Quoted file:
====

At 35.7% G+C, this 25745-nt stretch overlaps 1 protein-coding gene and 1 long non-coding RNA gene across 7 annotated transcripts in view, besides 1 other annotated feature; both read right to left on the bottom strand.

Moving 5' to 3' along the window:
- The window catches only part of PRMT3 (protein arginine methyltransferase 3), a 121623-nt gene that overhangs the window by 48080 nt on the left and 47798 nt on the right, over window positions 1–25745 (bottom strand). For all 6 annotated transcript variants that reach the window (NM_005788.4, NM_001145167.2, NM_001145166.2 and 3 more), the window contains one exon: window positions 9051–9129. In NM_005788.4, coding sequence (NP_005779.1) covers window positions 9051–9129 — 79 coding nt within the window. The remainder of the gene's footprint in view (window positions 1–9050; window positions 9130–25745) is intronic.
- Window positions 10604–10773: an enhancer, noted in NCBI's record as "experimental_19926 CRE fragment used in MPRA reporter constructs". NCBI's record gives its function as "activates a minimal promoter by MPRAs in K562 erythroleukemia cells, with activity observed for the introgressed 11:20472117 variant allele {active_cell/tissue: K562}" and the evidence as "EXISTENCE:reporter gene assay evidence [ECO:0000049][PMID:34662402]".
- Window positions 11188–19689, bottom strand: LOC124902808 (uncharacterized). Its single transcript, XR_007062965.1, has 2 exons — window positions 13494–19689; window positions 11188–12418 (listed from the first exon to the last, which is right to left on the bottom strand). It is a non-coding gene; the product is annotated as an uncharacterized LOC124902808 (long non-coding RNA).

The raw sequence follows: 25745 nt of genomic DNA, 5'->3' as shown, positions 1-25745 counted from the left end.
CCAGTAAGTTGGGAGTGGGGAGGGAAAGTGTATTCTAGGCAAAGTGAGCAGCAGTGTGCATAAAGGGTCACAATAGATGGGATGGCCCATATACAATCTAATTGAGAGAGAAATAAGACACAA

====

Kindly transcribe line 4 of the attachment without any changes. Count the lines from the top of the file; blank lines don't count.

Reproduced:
- Window positions 10604–10773: an enhancer, noted in NCBI's record as "experimental_19926 CRE fragment used in MPRA reporter constructs". NCBI's record gives its function as "activates a minimal promoter by MPRAs in K562 erythroleukemia cells, with activity observed for the introgressed 11:20472117 variant allele {active_cell/tissue: K562}" and the evidence as "EXISTENCE:reporter gene assay evidence [ECO:0000049][PMID:34662402]".